Standardization of the Compost’s use

Feedstock, composting system and management have been reported to affect significantly the compost’s quality [11]. The aforementioned advantageous of compost’s application depend on its quality which is closely correlated to both stability and maturity [36]. Seeing diversity of compost’ feedstock and composting technology, it may be advisable to adopt a combination of methods evaluating compost’s maturity and stability that differ in simplicity, duration and approaches [16,30]. These methods are broadly classified into physical, chemical and biological groups [18]. Although these wide approach, there is still a controversy to the reliable parameters that can be used for defining maturity and /or stability of the compost [16,30].
Evaluation of compost’s stability
Compost’s stability is defined as the level of organic matter’s decomposition [4]. Francou [19] estimated this in relation to the content on organic carbon (Table 2). Ozores-Hampton et al. [15] considered that it represents the degree of nitrogen and CO2 consumption to support biological activity [18,19,22]. This activity generates anaerobic conditions [23]. Leads to the production of harmful compounds such as hydrogen sulfide and nitrite [17] and permits the release of water vapor which induces the plant stunting and leaves’ yellowing. This activity can be assessed by determining the microorganisms’ respiration (measurement of O2 consumption, CO2 production, self-heating capacity) that is inversely correlated to stabilization (Table 3). Yoshida et al. [26] reported that oxygen’s deficiency stimulates the growth of anaerobic microorganisms, slows the composting process and produces odors. Graves and Hattemer [13] provided a minimum oxygen concentration of 5 percent for maintaining aerobic conditions.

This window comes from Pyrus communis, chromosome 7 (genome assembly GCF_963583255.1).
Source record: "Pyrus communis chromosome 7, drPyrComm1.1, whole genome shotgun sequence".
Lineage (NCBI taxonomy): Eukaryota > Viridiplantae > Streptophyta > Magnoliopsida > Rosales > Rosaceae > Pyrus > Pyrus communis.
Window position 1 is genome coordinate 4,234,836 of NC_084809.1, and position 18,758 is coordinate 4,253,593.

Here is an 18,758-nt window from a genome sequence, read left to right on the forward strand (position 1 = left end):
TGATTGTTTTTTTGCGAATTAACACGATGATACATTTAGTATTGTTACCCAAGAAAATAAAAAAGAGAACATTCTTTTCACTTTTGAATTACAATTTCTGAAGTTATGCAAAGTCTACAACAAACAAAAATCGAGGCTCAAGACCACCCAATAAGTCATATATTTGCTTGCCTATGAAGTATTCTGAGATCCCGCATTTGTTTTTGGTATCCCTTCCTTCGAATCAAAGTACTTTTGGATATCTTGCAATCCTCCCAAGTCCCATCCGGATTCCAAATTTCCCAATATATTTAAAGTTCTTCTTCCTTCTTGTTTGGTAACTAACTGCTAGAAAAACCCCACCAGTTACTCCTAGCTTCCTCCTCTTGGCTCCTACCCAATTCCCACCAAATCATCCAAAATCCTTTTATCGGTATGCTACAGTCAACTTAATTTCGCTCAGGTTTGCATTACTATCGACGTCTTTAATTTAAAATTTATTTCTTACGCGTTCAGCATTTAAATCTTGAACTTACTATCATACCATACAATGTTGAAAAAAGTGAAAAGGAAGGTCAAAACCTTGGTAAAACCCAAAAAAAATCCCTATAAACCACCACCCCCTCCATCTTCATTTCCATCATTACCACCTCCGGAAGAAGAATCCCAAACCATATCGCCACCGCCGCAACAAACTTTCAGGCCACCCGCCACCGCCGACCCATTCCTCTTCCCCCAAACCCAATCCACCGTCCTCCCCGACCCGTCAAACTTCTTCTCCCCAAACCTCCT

Table 2: Evaluation of stability/ maturity of compost referring to the content of organic carbon in relation to the total one 108 days after composting at 28°C [19].
Table 3: Dewar self-heating test and CO2 loss for determining the compost stability/maturity (USDA 2000).
Furthermore, compost’s stability can be forecasted via malodors, the nutrient availability, the available carbon or other energy sources, color, heavy metal dissolution, the environmental health risks [37] and the content on organic volatile acids such as acetic and butyric ones [14]. Indeed, these acids are mainly produced subsequently to incomplete oxidation due to low O2 diffusion rate relative to respiration one. These last authors affirmed that presence of these acids is indicative of anaerobic fermentation thus instability and are inducers of odors. However, their absence does not necessarily indicate stable compost. USDA (2000) noted the relationship volatile acids/ stability (Table 4). The C/N ratio is commonly adopted as an indicator of compost’s stability: Dayegamiye et al. [25] enuciated that stabilization of compost is reflected by a C/N ratio less than 30 whereas Zbytniewski and Buszewski [38] reported that it is achieved with a ratio of 15. Albrecht [22] reported that stable compost is characterized by a C/N ratio limited between 10 and 15.
Table 4: Volatile organic acids as indicator of stability (USDA 2000).